The World Cup for the first time will be held on the territory of two parts of the world – Europe and Asia, which can contribute to the tourism development. However, according to her, this effect is usually rather small. It is more important that the stadia will be also frequently used after the tournament, she said.
Speaking about Russia’s image in the eyes of foreigners in connection with the World Cup, Kirstin Hallmann said that it will consist “of attributes relating to emotions and to factual knowledge.”
“Both are important. That means that it is important that positive emotions are aroused via the tournament and that knowledge of fans being in Russia and potential tourists watching the event in their home countries is enlarged, but also that no major issues like scandals happen. The positive image of the sport football should be in the focus to use this for a positive image transfer. Visuals and videos are strong when it comes to show-casing emotions; they can be a good source as footage during the tournament to provide a positive image about Russia,” Kirstin Hallmann said.
In turn, Christopher Gaffney, Clinical Associate Professor, New York University, drew attention to the fact that at every World Cup “people are glued to the television screen, watching players perform on immaculate grass with global advertisers surrounding them” and there is usually little or no introduction to the cities in which the games are being held or other more reflective coverage.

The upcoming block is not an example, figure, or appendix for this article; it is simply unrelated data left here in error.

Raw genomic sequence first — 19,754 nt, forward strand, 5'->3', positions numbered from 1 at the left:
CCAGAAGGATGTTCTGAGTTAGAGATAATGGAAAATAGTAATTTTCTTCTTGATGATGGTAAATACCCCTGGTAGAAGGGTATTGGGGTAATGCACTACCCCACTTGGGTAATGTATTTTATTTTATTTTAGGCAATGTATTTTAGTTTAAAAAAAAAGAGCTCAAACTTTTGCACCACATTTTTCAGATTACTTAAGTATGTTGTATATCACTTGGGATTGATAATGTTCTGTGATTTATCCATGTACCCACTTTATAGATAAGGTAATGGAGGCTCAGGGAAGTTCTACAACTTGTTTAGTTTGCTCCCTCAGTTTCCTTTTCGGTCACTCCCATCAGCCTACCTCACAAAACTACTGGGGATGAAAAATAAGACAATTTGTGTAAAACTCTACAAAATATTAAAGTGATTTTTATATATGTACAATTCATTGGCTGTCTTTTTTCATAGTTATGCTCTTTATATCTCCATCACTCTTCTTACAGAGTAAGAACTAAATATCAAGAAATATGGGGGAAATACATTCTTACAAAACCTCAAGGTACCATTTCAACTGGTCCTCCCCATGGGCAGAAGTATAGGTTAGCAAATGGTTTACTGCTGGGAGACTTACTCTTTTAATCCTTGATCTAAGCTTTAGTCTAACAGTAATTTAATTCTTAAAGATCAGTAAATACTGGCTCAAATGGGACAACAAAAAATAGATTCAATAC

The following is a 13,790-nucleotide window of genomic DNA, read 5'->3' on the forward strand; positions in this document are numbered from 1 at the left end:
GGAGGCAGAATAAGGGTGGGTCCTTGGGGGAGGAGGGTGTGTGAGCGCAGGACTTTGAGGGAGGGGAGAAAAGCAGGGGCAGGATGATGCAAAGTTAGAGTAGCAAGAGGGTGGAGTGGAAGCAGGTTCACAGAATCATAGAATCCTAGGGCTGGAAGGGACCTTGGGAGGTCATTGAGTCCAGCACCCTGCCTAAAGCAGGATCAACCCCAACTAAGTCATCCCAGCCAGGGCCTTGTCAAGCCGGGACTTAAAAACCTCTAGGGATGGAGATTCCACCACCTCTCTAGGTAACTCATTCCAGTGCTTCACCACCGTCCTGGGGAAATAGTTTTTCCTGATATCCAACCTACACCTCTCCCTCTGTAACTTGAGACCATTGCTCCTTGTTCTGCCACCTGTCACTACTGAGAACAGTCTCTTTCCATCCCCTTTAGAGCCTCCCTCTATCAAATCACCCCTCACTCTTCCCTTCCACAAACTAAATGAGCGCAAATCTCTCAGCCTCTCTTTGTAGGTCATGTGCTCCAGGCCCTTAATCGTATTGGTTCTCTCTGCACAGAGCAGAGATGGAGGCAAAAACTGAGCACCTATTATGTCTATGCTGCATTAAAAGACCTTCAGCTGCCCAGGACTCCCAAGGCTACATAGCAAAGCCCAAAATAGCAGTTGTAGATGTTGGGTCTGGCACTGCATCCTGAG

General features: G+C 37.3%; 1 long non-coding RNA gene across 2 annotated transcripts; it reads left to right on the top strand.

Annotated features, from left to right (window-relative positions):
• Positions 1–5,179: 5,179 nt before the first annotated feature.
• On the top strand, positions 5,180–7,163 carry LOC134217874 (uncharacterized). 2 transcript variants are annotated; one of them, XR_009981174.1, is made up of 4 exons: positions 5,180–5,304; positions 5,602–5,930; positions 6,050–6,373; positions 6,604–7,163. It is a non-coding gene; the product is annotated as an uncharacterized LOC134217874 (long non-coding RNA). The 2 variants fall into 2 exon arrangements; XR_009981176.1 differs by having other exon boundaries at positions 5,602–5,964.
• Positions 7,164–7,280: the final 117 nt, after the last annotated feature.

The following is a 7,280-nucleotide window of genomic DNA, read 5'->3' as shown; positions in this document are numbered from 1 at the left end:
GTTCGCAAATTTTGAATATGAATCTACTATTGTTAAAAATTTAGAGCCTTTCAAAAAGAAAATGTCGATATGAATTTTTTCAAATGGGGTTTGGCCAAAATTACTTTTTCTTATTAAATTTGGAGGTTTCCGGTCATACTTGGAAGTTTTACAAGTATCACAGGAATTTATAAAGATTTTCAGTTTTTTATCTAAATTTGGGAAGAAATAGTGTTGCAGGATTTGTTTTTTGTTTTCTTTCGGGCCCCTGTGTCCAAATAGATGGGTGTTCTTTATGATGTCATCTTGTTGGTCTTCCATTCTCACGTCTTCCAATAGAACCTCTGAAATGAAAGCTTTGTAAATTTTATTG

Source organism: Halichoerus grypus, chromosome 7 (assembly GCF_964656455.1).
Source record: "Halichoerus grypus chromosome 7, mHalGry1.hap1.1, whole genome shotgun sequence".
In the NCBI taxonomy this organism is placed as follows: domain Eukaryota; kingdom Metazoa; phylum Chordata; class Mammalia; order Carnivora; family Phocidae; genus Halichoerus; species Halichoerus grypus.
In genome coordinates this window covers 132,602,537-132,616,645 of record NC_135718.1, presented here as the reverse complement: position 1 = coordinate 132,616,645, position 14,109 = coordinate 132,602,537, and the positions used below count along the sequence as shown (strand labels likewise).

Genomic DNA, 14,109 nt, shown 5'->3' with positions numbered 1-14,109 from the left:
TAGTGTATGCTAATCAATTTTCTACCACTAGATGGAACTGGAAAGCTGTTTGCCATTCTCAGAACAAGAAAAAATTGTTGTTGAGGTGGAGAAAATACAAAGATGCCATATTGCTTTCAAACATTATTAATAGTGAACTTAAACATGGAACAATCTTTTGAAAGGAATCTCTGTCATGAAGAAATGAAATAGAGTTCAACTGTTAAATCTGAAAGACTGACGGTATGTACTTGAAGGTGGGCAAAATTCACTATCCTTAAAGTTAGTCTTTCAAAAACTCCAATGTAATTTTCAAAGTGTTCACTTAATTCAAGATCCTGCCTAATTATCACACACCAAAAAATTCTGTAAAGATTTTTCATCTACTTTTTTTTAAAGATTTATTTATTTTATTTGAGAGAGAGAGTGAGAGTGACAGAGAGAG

“I imagine that we will see the same shots of beautiful people in the stands with the occasional shot of an oligarch from FIFA or the Putin government,” the expert said.
However, according to him, the organization will likely meet the high standards because “the full weight of the Russian state and global capitalism is behind this.”
“But there will not likely be any benefit to Russia in terms of sports development and tourism. There is no evidence to suggest that hosting sports mega-events improves either,” Christopher Gaffney said.
Moreover, in his opinion, the World Cup won’t have any serious impact on the prestige of the country.
“It will reinforce Putin’s ‘Great Nation’ narrative that will serve him very well with the Russian people, but how much more prestige is really available to Russia in the international context? If Russian’s had a better quality of life, that would increase prestige, but blowing hundreds of billions of rubles on hosting the global elite is not a way to increase international prestige – it is a way to consolidate political capital,” the analyst explained his point view calling the World Cup “a publicly funded party for the global elite.”